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My Ideal Partner: Essay on Relationships

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An ideal partner can come in all shapes and sizes. We all look for something different and we’re all willing to deal with different things in relationships.

If you’d have asked me what I thought an idealpartner would look like years ago, it would have been someone who lets me get on with my own stuff and supports me. It would have been someone I could have fun with and someone who had a good relationship with my family.

Me and Sean broke up last year for a few months. Was that because there was a lack of support? No, but when your relationship starts to break down, it makes sense that you stop bringing positive aspects (such as support) into your relationship.

I started my first business when I was 15 and by the time I realised it was a viable money maker, I had people discouraging me and over the last few years I have had different men (partners and strangers) discouraging me from pursuing my goal of working for myself.

For as long as I can remember, I’ve wanted to have it all. I refuse to choose between a career and family. Why can’t I have both? The thing that’s always got to me however is how men look for a strong independent woman until it means she doesn’t rely on him. Once they know she isn’t dependant on them, they turn and sometimes it’s in a very toxic way which is not okay. Society still tells us that men have to be bread winners and provide for their families. In what world is that set in stone?

One thing I appreciated about Sean from the time we started dating was just how supportive he is and has been of my dreams. Granted, he doesn’t have a business mind and has no interest in blogging so there are things he simply doesn’t get but never once as he used that to belittle my vision.

The longer we’ve been together and the more we’ve gone through life, the more I’ve realised that to me, a supportive partner is someone who doesn’t live by the construct of gender stereotypes because for me, that’s where half the problems come. Between me being a woman, an African woman and an African woman who grew up in western culture, my cultures have a lot of clashes when you put them side by side. In African culture, you normally don’t live with a partner until you’re married, they don’t meet your parents until you’re engaged (I have a blog here on how to introduce your non-black boyfriend to African parents) and when you finally do live together, the mans focus is normally on his work whilst the woman has to work, have kids whom she needs to look after and she has to keep the house looking perfect. That’s not me…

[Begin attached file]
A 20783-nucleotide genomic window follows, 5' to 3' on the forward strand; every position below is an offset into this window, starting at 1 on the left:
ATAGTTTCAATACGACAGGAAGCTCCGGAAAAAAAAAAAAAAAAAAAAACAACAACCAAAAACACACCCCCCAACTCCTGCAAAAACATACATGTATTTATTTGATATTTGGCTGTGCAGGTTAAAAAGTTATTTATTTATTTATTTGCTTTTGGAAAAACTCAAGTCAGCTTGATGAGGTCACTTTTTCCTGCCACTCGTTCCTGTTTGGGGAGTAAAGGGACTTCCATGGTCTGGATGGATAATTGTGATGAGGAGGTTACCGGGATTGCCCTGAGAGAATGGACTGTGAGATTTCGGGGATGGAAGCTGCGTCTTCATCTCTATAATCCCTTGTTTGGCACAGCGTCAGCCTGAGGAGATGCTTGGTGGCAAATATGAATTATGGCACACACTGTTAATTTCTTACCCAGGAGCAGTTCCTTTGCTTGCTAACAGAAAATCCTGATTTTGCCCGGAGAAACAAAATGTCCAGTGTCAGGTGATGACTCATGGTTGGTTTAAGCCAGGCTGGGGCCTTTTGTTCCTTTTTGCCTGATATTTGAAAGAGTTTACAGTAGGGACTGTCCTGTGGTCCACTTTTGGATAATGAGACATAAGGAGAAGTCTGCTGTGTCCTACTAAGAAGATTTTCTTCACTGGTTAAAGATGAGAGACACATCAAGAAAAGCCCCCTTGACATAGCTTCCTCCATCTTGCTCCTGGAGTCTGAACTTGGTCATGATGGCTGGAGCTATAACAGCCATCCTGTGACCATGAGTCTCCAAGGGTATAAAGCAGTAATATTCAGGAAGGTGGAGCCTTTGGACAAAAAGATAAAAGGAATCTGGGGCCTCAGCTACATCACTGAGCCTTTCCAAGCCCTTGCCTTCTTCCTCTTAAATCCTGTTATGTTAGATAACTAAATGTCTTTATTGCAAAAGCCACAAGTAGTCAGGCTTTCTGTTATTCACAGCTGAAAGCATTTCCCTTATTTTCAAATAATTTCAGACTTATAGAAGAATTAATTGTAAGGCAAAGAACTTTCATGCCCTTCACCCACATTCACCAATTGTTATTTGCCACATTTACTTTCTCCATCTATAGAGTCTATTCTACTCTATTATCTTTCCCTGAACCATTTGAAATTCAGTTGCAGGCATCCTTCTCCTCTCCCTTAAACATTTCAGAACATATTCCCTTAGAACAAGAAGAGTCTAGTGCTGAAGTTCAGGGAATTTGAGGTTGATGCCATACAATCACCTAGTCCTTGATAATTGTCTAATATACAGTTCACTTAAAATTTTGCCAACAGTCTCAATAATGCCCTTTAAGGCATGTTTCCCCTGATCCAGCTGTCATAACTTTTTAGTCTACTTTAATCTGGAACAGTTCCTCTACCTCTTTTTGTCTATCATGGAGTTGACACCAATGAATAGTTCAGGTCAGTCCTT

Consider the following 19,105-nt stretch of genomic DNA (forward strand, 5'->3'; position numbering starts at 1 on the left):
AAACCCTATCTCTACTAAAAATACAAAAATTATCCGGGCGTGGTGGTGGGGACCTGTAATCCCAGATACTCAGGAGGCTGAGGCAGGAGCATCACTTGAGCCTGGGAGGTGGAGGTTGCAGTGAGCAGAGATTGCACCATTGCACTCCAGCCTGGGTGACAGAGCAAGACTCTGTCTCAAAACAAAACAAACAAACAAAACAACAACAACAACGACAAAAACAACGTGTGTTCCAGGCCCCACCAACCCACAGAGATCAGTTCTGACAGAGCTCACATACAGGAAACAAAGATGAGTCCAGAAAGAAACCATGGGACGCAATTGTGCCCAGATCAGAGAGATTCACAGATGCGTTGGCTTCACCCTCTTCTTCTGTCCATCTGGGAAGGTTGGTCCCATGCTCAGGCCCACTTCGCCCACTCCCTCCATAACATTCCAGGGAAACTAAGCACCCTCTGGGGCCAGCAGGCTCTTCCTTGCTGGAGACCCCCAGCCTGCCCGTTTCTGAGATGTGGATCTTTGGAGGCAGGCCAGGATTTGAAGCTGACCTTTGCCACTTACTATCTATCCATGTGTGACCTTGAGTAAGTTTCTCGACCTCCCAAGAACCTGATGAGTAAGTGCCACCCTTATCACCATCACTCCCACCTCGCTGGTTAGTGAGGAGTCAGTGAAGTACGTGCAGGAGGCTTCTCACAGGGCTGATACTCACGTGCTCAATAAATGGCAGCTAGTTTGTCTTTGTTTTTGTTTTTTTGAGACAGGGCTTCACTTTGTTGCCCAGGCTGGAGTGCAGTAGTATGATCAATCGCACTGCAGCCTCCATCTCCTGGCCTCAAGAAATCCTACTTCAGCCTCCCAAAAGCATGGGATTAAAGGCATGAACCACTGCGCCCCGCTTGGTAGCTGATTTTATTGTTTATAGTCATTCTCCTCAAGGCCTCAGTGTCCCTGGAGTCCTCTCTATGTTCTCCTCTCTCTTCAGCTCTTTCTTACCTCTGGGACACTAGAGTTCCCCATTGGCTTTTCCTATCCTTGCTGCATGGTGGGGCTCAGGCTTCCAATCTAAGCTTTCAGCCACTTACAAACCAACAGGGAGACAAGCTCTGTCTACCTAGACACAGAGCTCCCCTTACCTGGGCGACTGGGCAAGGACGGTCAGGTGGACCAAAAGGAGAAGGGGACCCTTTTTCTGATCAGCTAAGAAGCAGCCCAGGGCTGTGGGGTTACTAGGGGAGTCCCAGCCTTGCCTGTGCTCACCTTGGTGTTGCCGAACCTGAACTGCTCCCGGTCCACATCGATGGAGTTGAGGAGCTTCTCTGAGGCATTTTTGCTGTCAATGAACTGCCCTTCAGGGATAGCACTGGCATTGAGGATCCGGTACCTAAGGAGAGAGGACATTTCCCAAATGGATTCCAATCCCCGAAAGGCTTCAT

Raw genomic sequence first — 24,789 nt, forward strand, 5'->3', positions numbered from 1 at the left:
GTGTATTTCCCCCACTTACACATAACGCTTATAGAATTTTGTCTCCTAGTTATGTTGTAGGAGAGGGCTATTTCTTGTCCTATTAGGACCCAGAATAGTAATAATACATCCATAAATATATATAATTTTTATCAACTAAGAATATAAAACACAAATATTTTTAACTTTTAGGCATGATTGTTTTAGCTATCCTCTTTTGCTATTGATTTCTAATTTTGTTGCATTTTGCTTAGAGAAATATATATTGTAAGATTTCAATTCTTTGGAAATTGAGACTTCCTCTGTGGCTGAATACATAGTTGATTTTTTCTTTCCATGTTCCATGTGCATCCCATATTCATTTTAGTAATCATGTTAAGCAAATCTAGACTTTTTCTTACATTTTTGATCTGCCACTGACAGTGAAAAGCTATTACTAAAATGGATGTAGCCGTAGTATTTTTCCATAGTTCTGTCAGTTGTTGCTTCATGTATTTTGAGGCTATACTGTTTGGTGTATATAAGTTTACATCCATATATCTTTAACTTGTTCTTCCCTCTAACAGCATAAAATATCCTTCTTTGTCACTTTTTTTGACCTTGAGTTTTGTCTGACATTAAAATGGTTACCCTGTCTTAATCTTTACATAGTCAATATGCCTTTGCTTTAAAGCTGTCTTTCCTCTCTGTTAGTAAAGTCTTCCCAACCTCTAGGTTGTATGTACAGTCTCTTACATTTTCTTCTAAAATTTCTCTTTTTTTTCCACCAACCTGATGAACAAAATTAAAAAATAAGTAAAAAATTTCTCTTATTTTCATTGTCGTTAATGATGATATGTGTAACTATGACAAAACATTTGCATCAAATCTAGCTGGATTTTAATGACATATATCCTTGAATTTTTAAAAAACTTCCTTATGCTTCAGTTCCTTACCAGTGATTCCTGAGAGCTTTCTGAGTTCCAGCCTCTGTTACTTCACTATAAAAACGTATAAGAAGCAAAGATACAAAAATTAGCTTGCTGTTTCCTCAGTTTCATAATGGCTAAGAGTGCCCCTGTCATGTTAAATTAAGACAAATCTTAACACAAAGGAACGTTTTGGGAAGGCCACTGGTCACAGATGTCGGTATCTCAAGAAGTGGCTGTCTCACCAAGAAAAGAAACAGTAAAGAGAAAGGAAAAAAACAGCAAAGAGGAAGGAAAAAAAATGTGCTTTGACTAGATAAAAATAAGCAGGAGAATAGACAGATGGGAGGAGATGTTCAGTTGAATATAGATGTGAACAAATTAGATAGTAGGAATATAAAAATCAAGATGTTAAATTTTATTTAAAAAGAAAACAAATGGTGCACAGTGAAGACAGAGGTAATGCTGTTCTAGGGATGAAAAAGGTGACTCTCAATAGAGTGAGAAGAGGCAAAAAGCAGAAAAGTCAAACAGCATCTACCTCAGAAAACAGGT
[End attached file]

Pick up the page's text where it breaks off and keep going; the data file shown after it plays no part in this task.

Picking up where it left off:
I have a lot of respect for my culture and my parents but ultimately, I believe the final say is mine because there aren’t many women around me in my position that want a life the way I do. For me to have the freedom to choose when and where to work, to have the freedom to choose when we have kids and be comfortable enough to know that I can provide for my family whilst having a spotless house (one day) means doing things differently to most women. To find a man that is genuinely comfortable in one day not being the breadwinner is actually quite the novelty.

So, what does a supportive partner look like to me now? It is still someone comfortable enough in them self to let me do me. It’s being with someone strong enough to tell me when I’m wrong because he knows I’m stubborn. It’s being with someone who appreciates and respects my culture, my family and my goals but this year especially, it is has been someone to help pick me up when I’m at my lowest mentally, someone who hears (not just listens) me and someone who reciprocates the energy I give them. A supportive partner is someone who understands that we come from two different families with two different sets of norms and rules but knowing that we can mix the best of both to create a happy, fun and fulfilling life together.

I’m not saying Sean is some amazing new-age man who gets it all because he isn’t. Getting him to clean is a pain, he’s crap with money management, he’s not always great at expressing his feelings and he can never find his own stuff. He’s an actual melter but he’s a melter with a heart of gold and someone I know I could say absolutely anything to without being judged.

It would be silly of me to live my life thinking we could both do whatever we wanted whenever we wanted because that’s not how a relationship works but one thing I’ve learned is that no matter how different you are as people or how different your goals and dreams, you have to work together and push each other. This time last year we weren’t together and now we’re happier than we’ve ever been after a very tough year for both of us personally.

Don’t lose your values and don’t settle for crap because when you’re on the same page, you can work with your partner to achieving anything. That for me may only be Sean cooking and posting my desserts whilst I get on with other work, but it allows me to focus on other things which I appreciate more than I could ever express so I repay that with making sure he knows I always have his back.